“It’s been a bit of a whirlwind, really,” Mike Roach told Fishing News at the end of his first six months as deputy chief executive of the National Federation of Fishermen’s Organisations (NFFO). “It’s enough of a challenge to learn a new role and the duties and responsibilities of the job, and learn about other sectors we represent – but we’ve also had significant changes in fisheries reform going on over the summer.
“To put that into context, alongside the day-to-day representation, what we do at the NFFO is to consult on any marine licences or issues that may impact our members – and since I started in March, we’ve responded to 47 different consultations.”
Prior to joining the NFFO, Mike spent almost a decade working in fisheries science for the Holderness Fishing Industry Group (HFIG), a not-for-profit organisation representing the interest of fishermen and the fishery along the Holderness coast.
The decision to leave HFIG wasn’t an easy one. “It was a tough decision because I thoroughly enjoyed the work I did at HFIG, but this job gave me an opportunity to get involved in more national-level issues and areas of interest.
“I’ve been crustacea sector- focused for the last 10 years. There are so many other things about fisheries that I’ve not learnt about or been exposed to. This job gives me the opportunity to do that.”
It’s an opportunity Mike’s relishing, and this summer’s many consultations have presented the chance to learn about a diverse range of areas. “We’ve had seaweed farms, interconnector cabling, aggregate extraction, dredging, kittiwake compensation, wild oyster restoration, a mussel farm – plus eight wind farm impact assessment responses that we’ve critiqued and responded to.
“Because a lot of these applications are from areas I’m not familiar with, I’ll contact our members through our regional chairs and get local information as to whether it’s going to involve them, and then feed that into our response.”
With such a wide-ranging workload, Mike’s working day can be extremely varied. “There’s a lof of work that the role requires. I have to make sure that anything that’s happening in the marine environment is reviewed, so we can put our concerns forward.”
The NFFO also feeds into many areas of government policy-making, including around marine spatial planning and prioritisation, giving Mike the chance to highlight issues on a national level.
“I was in London a few weeks ago talking to the Seabed User and Development Group (SUDG) about fisheries, and how we work moving forward with marine spatial prioritisation.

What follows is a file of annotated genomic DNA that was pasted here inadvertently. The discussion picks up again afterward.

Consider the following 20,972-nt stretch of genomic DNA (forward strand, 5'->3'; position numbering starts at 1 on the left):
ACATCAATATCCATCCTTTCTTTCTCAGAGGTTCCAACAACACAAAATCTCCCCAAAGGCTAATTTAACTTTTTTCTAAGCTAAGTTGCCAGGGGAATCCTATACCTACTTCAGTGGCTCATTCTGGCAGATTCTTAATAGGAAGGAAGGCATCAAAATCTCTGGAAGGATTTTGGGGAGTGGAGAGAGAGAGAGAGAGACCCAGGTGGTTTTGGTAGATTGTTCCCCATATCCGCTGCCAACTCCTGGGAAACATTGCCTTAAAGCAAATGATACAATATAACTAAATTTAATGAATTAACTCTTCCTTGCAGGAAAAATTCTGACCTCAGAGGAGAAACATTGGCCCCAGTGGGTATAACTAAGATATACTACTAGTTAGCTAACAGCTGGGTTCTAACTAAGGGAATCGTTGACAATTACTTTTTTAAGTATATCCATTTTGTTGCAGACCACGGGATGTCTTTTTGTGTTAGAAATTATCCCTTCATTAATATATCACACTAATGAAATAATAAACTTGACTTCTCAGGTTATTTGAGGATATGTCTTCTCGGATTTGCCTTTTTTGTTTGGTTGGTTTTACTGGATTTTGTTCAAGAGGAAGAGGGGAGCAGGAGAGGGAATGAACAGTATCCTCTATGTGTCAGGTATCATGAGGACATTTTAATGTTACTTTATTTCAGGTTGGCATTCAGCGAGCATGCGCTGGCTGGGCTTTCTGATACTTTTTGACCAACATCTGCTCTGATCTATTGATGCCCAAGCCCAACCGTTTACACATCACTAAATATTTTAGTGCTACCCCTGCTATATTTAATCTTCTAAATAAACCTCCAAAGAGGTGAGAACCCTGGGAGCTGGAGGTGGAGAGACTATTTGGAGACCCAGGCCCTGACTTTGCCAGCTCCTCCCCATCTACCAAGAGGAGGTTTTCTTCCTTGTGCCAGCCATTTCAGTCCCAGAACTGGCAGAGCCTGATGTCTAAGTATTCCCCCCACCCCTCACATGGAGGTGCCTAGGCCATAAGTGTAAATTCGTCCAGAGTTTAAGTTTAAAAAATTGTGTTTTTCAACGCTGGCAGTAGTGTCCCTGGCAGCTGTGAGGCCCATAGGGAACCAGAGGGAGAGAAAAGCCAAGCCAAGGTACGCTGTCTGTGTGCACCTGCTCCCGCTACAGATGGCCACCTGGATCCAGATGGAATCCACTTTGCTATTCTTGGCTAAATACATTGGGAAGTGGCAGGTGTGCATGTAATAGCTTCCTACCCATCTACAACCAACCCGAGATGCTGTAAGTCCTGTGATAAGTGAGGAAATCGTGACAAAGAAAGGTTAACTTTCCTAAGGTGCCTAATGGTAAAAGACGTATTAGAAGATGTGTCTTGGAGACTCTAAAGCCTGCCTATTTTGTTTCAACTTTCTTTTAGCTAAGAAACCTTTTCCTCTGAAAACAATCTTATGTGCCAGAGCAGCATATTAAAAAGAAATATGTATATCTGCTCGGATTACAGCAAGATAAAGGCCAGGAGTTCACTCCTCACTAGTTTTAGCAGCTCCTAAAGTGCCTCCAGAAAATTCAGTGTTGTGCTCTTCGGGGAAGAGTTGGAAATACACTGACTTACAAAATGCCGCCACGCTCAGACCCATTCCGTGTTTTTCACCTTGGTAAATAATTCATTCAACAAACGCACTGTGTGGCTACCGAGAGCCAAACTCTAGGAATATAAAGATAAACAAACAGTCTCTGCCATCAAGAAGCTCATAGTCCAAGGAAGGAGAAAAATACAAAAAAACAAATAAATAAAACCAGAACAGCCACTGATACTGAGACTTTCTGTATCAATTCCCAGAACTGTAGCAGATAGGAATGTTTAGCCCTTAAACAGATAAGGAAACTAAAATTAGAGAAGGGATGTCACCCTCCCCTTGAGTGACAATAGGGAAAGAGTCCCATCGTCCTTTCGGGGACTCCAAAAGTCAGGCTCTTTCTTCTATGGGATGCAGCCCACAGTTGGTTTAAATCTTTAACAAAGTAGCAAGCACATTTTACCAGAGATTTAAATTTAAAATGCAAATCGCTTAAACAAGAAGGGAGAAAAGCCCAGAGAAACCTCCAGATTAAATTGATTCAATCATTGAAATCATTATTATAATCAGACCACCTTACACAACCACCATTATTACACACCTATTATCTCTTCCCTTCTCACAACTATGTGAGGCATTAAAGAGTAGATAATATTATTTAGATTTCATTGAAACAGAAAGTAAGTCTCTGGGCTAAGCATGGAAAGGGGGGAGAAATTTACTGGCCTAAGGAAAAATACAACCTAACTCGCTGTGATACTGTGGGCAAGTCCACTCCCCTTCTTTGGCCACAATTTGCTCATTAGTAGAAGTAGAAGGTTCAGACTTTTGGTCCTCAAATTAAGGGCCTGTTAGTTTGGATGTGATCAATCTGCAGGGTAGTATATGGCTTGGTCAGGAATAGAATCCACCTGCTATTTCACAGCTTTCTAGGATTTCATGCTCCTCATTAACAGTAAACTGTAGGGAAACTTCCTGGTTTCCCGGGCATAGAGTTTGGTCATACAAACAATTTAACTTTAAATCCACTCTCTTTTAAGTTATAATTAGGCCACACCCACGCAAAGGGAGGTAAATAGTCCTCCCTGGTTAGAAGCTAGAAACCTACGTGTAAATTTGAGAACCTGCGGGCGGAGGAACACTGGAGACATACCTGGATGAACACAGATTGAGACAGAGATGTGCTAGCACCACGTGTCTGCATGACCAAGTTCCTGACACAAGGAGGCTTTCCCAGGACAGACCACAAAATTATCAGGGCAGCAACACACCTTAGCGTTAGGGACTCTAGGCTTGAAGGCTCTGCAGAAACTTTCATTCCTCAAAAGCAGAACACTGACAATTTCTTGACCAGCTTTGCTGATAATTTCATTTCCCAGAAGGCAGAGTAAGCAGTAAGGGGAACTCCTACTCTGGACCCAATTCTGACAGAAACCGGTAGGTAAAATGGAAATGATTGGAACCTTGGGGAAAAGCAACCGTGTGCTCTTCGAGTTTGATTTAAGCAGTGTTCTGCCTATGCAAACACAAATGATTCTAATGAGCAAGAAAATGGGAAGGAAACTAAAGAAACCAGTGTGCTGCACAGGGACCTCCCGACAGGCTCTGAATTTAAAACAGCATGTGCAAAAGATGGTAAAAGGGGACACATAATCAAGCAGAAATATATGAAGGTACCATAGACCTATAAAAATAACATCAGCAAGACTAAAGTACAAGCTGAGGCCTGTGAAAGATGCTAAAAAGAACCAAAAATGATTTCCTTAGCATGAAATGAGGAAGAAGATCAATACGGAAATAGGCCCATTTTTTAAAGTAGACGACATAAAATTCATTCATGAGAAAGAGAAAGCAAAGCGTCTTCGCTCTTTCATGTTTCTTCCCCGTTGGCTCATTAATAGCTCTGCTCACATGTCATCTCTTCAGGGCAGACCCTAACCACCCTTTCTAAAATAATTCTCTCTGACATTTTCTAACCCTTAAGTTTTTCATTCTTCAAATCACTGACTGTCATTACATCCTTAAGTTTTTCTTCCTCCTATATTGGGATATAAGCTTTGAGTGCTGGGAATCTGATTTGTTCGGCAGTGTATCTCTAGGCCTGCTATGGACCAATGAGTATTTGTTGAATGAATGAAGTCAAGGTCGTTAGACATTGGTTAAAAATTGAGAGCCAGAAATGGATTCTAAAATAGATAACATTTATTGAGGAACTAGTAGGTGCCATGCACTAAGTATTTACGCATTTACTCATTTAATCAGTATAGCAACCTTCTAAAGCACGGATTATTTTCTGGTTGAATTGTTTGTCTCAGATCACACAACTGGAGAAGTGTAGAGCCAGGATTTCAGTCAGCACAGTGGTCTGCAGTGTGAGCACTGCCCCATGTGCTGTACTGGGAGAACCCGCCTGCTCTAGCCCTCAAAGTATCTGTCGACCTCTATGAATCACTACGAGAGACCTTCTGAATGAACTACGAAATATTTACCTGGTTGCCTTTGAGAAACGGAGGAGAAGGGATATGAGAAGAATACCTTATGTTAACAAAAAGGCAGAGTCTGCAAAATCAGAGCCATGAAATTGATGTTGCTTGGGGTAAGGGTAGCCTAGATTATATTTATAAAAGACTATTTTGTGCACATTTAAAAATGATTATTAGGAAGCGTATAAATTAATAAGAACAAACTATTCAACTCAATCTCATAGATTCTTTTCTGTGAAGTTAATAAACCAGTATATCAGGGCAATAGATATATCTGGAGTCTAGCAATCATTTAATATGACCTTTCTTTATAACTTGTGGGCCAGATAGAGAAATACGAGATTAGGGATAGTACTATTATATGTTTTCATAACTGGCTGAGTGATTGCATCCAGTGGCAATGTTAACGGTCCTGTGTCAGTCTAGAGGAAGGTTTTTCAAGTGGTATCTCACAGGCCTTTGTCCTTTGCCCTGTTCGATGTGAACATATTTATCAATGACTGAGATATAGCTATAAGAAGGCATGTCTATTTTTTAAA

“In the past it’s been very difficult for fisheries to get a seat at the table. The NFFO has worked very hard, both before my time and now, to get a seat, and have discussions with Defra and forums such as the SUDG to ensure that fisheries’ voices are heard.”
For Mike, that involvement extends into representation in other forums, including sitting on the Fisheries Liaison with Offshore Wind and Wet Renewables Group, and chairing the Shellfish Industry Advisory Group and the Crustacean Committee for the Shellfish Association of Great Britain.
“The shellfish sector is an area the NFFO thinks is really important – it’s raising shellfish on the agenda because as we’ve seen more domestic policy formed, we’re seeing more focus on the shellfish sector than in the pre-Brexit era.”
One aspect that no longer features as part of Mike’s varied workload is going to sea. “I’m not doing what I did at HFIG previously – where if I got fed up with the office I could go to sea, or when I got tired of the sea I could go to the office. This is different, but it’s still interesting. You get your kicks a different way.
“Being involved in high- level discussions and making sure fisheries are represented at the highest level is fantastic. Jumping on a train to London and having a full day’s meeting around spatial planning may sound dull – but you’re meeting people and finding common ground, and new ways of working.
“Even with industries with whom we’ve been sat on the opposite side of the table for a long time, we are starting to move towards a common goal of trying to work together, to minimise impacts rather than the opposite where nothing gets done.”
With the latest round of consultations complete, Mike can move on to another element of his role – meeting more of the NFFO’s members.
“We need to ensure we’re representing everyone’s voice, and that everybody in our membership gets heard. I’m a firm believer that the best way of representing people is to develop relationships – so you know what you’re saying has come from knowing somebody, as opposed to sending an email. I like to talk to people. I was in Whitby, Scarborough and Whitehaven all in the same week recently talking to fishermen.”
Whether in the office, or at the quayside, Mike says his priority is to represent fishermen to the best of his ability – to the benefit of the wider industry.
“Fisheries organisations are doing the hard work behind the scenes. That’s often overlooked. It can be difficult to understand what fisheries organisations do – but we do benefit the wider industry whilst trying to benefit our members – and that’s the key thing.”
This story was taken from the latest issue of Fishing News. For more up-to-date and in-depth reports on the UK and Irish commercial fishing sector, subscribe to Fishing News here or buy the latest single issue for just £3.30 here.
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